Richland County Zoning & Sanitation Department Richland County Zoning & Sanitation Department Richland County Zoning & Sanitation Department

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Zoning & Sanitation Department
181 W. Seminary St.
Room 309
Richland Center, WI 53581

Office Hours: 8:30 - 4:30
Phone: (608) 647-2447
Fax: (608) 647-6134

Michael Bindl
Zoning Administrator
County Sanitarian

Lynn Newkirk
GIS Technician/Asst. Zoning Admin.-Sanitarian

Cheryl Dull
Office System Technician


  • Process to Obtain a New or Replacement Septic System

    1. Contact a Certified Soil Tester, of your choice, to perform a soil test. The soil tester will contact the County Zoning Department to set up an appointment.
    2. Depending on what type of system is determined, state approval may be required.
    3. Upon final design or approval from the State, plans may be taken to the plumber, of your choice, for estimates.
    4. A notarized Maintenance Agreement form must be filed on the deed at the Register of Deeds office. This form may be obtained from the plumber or the Zoning Department.
    5. The plumber will submit the Sanitary Permit Application and plans to the Zoning Department for approval.
    6. Upon approval from the Zoning Department, installation of septic may proceed.
    This whole process generally takes anywhere from 2 to 6 weeks.

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  • WISCONSIN FUND - Private Sewage System Replacement or Rehabilitation Grant Program Information

    Established in 1978, the Private Sewage System Replacement or Rehabilitation Grant Program provides financial incentives to protect public health, safety, and the waters of the state. Richland County joined this program in 1980. Since then Richland County has received 873 grant awards reimbursing $2,187,344 to county residents.

    Who can apply for a Grant?

    You may be eligible for a grant under this program, if ALL of the following requirements are met:

    • You reside in a county or governmental unit that is participating in the program.
    • You have received a written enforcement order or determination of failure to correct the violation from an approved county or local governmental unit representative before replacement begins.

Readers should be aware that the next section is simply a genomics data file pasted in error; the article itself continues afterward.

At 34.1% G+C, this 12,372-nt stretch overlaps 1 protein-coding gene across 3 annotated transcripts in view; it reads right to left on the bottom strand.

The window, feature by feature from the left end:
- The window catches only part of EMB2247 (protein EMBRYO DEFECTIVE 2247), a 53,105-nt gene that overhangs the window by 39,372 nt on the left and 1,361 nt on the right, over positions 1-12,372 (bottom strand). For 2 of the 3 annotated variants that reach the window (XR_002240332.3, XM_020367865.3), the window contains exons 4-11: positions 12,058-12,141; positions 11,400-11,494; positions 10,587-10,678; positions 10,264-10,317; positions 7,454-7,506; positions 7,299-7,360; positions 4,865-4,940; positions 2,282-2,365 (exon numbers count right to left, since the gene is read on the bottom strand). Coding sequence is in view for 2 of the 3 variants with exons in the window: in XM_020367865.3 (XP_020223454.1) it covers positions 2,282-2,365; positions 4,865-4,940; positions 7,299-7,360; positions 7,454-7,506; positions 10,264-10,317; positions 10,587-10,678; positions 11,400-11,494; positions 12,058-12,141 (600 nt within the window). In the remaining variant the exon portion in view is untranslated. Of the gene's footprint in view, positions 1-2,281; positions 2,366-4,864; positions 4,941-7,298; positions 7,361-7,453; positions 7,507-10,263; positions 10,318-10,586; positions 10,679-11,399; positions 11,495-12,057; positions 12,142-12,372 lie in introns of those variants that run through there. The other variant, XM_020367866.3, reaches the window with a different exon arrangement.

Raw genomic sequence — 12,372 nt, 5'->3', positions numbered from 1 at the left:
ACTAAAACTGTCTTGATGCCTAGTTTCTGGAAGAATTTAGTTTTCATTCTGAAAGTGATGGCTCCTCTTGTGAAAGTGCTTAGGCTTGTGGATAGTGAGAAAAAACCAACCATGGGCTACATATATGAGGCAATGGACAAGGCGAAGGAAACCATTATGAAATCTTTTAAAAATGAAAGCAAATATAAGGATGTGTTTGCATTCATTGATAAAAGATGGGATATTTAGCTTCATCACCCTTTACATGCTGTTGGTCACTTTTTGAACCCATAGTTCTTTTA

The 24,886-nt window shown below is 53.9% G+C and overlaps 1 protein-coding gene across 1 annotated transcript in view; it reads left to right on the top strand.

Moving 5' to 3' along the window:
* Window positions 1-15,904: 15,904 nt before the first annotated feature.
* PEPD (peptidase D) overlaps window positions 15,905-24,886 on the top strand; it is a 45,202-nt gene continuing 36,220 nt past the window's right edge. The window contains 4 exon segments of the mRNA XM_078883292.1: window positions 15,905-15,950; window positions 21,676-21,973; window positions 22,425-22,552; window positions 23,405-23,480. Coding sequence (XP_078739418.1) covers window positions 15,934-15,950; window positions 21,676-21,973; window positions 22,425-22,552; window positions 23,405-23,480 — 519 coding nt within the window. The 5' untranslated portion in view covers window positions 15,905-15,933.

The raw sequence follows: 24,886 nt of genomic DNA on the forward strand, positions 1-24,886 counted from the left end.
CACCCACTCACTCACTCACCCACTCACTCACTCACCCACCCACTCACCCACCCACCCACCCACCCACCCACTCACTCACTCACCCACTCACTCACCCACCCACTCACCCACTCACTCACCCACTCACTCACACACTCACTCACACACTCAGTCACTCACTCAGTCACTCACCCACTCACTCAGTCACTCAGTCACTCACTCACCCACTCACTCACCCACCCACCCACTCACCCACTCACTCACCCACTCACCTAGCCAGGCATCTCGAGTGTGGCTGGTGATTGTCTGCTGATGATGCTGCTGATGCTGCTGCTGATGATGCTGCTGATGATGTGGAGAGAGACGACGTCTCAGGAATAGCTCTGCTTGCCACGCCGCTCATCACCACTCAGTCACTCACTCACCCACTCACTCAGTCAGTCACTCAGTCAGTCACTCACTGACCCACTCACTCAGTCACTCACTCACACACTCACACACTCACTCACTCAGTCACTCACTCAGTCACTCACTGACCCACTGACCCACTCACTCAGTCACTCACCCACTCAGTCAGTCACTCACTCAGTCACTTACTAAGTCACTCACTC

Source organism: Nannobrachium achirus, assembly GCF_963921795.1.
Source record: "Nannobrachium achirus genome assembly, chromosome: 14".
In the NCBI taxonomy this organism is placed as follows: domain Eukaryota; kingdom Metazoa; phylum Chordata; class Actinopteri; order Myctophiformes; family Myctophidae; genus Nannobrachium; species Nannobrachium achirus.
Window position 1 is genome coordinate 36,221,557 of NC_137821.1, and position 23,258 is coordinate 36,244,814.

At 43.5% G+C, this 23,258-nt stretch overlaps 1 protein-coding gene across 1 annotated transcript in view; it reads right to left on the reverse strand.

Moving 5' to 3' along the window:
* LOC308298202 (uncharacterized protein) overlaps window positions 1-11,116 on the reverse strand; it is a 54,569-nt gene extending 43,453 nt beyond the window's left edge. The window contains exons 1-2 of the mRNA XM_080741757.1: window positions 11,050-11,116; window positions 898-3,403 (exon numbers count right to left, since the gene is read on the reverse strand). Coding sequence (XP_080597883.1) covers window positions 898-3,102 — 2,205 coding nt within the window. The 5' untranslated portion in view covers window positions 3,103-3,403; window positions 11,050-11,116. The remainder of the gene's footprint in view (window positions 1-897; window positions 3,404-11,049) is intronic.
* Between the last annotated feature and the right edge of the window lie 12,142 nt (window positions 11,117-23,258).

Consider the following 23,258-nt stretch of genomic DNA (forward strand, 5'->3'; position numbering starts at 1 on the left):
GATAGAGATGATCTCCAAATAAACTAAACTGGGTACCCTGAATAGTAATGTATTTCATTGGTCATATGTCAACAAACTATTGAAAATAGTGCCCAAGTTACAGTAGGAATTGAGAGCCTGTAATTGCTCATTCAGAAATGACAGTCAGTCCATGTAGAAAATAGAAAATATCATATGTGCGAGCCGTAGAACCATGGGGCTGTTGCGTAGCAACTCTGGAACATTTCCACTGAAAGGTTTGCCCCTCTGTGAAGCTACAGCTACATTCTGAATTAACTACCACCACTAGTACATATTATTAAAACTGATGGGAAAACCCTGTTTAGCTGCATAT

• Your private residence or small commercial establishment is not located in an area served by municipal sewer.
    • The private sewage system serving your private residence or small commercial establishment was constructed prior to July 1, 1978.
    • The income of all owners of the private residence is less than $45,000 or of a small commercial establishment is less than $362,500. (Note: Grant awards for private residences are reduced by $.30 for each $1.00 earned over $32,000.)
    • Your private residence or small commercial establishment is served by a category 1 or 2 failing system.
    • The private residence is occupied 51% of the year by the owner.
    • The small commercial establishment is operated by the owner and has a daily wastewater flow rate less than 5,000 gallons per day.
    When is My Private Sewage System Considered Failing?

    When properly operating, a private sewage system safely treats wastewater by storing sludge and solids in the septic tank and by treating and dispersing wastewater in a soil absorption field. However, a failing system can harm the environment by discharging sewage to the surface, to a lake or stream, or to groundwater. Your private sewage system may not show any apparent signs of failure and yet be failing.

    The types of failing private sewage systems are divided into three categories:

    Category 1 systems are those which fail by discharging sewage to surface water, groundwater, drain tiles, bedrock or zones of seasonally saturated soils. These are considered the most serious types of failure, and are given highest priority for grant assistance.

    Category 2 systems are those which fail by discharging sewage to the surface of the ground. This type of failing system is eligible for a grant but has a lower priority for funding than Category 1 systems.

    Category 3 systems are those which fail by causing the backup of sewage into the structure served. This type of failing system is not eligible for grant assistance.

    How Much Money Can I Receive?

    The maximum grant is limited to the amounts listed in tables published in SPS 387, Wis. Adm. Code, or $7,000. (Richland County Zoning Department has copies of these funding tables and can explain how they are used.) Amounts may vary based on the extent of the work needed to bring your system into compliance with the state plumbing code. Experimental systems are not included in the $7,000 maximum.

    Application Requirements:


    CATEGORY 1: Surface water or groundwater
    A zone of saturation
    A drain tile or a zone of bedrock

    CATEGORY 2: The surface of the ground

    • Owner must occupy the residence of the failing system at least 51% of the year and be a legal resident of Wisconsin. Rental properties are not eligible.
    • Application fee is $175.00 made payable to Richland County Zoning. This is NON-REFUNDABLE and is not paid back by the state.
    • Application must be made PRIOR to installation of the new septic system.